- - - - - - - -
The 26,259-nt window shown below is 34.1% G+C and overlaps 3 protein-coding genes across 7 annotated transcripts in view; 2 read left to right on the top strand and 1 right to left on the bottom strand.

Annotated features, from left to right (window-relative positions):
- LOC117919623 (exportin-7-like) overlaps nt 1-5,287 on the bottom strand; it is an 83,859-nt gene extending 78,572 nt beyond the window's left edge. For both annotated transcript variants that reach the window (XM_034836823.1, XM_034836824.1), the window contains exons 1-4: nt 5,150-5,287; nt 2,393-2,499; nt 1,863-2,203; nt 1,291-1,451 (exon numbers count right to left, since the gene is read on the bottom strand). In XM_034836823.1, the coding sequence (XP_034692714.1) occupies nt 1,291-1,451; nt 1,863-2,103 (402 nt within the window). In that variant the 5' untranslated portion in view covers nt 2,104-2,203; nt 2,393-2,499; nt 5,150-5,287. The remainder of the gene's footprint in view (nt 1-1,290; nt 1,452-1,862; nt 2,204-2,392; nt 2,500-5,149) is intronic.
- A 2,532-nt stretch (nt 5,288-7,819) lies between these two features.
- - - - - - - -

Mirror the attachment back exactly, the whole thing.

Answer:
The 26,259-nt window shown below is 34.1% G+C and overlaps 3 protein-coding genes across 7 annotated transcripts in view; 2 read left to right on the top strand and 1 right to left on the bottom strand.

Annotated features, from left to right (window-relative positions):
- LOC117919623 (exportin-7-like) overlaps nt 1-5,287 on the bottom strand; it is an 83,859-nt gene extending 78,572 nt beyond the window's left edge. For both annotated transcript variants that reach the window (XM_034836823.1, XM_034836824.1), the window contains exons 1-4: nt 5,150-5,287; nt 2,393-2,499; nt 1,863-2,203; nt 1,291-1,451 (exon numbers count right to left, since the gene is read on the bottom strand). In XM_034836823.1, the coding sequence (XP_034692714.1) occupies nt 1,291-1,451; nt 1,863-2,103 (402 nt within the window). In that variant the 5' untranslated portion in view covers nt 2,104-2,203; nt 2,393-2,499; nt 5,150-5,287. The remainder of the gene's footprint in view (nt 1-1,290; nt 1,452-1,862; nt 2,204-2,392; nt 2,500-5,149) is intronic.
- A 2,532-nt stretch (nt 5,288-7,819) lies between these two features.